God exalted Him to the highest place and gave Him the name that is above every name, that at the name of Jesus every knee should bow, in Heaven and on earth and under the earth, and every tongue confess that Jesus Christ is Lord, to the glory of God the Father.@Philippians 2:9–11
Fall of the Rebel Angels
Luca Giordano (1634–1705)

Charles Wesley, Hymns and Sacred Poems 1749. The original version had 22 verses.

Gräfenberg Johann Crüger, Praxis Pietatis Melica, 1647 (🔊 pdf nwc).

This hymn has long been a great favourite with the Methodist people generally, and several well authenticated instances are known of its having been used by godly persons to exorcise the devil. The facts which suggested the composition are recorded by Charles Wesley in his Journal under date of 6th August, 1744. Having been preaching in the small church at Laneast, in Cornwall, and condemning the drunken revels of the people, whilst urging them to repent and be converted, one in the congregation contradicted and blasphemed. Charles Wesley asked, Who is he that pleads for the devil? The reviler stood boldly forward, the preacher fearlessly exposed his iniquity, and showed the whole congregation their state by nature. Mr. Wesley’s withering exposure drove the man in disgrace out of the church. These circumstances are believed to have suggested the writing of the hymn.

Stevenson, p. 45

Charles Wesley (1707–1788)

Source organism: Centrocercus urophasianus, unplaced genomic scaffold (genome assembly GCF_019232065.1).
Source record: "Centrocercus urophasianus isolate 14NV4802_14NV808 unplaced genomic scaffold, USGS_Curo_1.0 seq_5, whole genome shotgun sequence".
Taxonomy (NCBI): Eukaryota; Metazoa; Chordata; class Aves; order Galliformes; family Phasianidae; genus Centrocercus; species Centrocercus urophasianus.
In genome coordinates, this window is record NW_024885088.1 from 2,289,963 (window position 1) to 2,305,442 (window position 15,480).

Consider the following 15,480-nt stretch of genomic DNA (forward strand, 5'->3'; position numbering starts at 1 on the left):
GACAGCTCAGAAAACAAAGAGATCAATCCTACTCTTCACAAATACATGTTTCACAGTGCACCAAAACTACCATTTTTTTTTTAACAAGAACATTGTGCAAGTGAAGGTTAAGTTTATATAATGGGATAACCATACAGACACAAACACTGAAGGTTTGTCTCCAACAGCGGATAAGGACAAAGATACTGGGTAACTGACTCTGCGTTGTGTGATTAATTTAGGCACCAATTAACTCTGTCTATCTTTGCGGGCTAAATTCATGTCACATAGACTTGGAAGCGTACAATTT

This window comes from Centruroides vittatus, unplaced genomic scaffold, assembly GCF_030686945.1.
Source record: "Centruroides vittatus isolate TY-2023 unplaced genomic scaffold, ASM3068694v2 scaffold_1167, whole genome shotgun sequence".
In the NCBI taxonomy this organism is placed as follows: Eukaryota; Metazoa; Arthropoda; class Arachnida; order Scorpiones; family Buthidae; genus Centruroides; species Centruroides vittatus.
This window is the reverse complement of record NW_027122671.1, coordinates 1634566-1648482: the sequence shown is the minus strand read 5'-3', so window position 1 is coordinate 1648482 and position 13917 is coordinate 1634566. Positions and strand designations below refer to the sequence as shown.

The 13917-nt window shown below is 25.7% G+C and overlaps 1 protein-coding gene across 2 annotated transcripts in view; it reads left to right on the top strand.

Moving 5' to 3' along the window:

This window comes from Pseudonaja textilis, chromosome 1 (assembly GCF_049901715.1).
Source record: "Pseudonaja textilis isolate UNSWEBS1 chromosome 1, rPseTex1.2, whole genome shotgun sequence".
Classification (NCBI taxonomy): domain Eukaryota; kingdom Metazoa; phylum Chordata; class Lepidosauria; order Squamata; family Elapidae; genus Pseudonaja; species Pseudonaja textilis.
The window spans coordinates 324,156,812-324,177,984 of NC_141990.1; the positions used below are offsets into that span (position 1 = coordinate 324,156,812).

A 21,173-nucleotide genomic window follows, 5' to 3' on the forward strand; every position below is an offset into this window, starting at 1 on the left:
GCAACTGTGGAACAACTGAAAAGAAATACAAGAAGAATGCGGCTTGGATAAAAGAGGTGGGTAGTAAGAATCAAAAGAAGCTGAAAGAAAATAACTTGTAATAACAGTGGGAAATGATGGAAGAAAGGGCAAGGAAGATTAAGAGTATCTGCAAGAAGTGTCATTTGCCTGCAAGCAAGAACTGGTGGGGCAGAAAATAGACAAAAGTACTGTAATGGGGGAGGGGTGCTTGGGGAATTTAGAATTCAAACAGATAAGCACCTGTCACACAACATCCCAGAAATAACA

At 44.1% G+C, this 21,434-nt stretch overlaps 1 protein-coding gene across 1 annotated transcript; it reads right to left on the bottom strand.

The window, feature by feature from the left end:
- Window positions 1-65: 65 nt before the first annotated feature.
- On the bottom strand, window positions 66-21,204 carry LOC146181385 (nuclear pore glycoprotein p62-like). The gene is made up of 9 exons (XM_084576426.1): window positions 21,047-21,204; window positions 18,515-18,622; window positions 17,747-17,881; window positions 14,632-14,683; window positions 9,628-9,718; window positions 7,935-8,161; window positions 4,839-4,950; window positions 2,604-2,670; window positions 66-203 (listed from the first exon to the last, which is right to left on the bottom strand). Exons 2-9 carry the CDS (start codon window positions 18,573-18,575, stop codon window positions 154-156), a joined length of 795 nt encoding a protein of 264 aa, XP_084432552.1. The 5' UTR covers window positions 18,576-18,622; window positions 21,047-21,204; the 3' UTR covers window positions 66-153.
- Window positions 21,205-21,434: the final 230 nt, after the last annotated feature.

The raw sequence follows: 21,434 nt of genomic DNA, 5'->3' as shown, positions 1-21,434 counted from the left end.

Jesus! the name high over all,
In hell or earth or sky;
Angels and men before it fall,
And devils fear and fly.

Jesus! the name to sinners dear,
The name to sinners giv’n;
It scatters all their guilty fear,
It turns their hell to Heav’n.

Jesus! the prisoner’s fetters breaks,
And bruises Satan’s head;
Power into strengthless souls it speaks,
And life into the dead.

O that mankind might taste and see
The riches of His grace!
The arms of love that compass me
Would all the world embrace.

O that my Jesu’s heavenly charms
Might every bosom move!
Fly, sinners, fly into those arms
Of everlasting love.

Thee I shall constantly proclaim,
Though earth and hell oppose;
Bold to confess Thy glorious name
Before a world of foes.

His only righteousness I show,
His saving grace proclaim;
’Tis all my business here below
To cry Behold the Lamb!

Happy, if with my latest breath
I may but gasp His name,
Preach Him to all and cry in death,
Behold, behold the Lamb!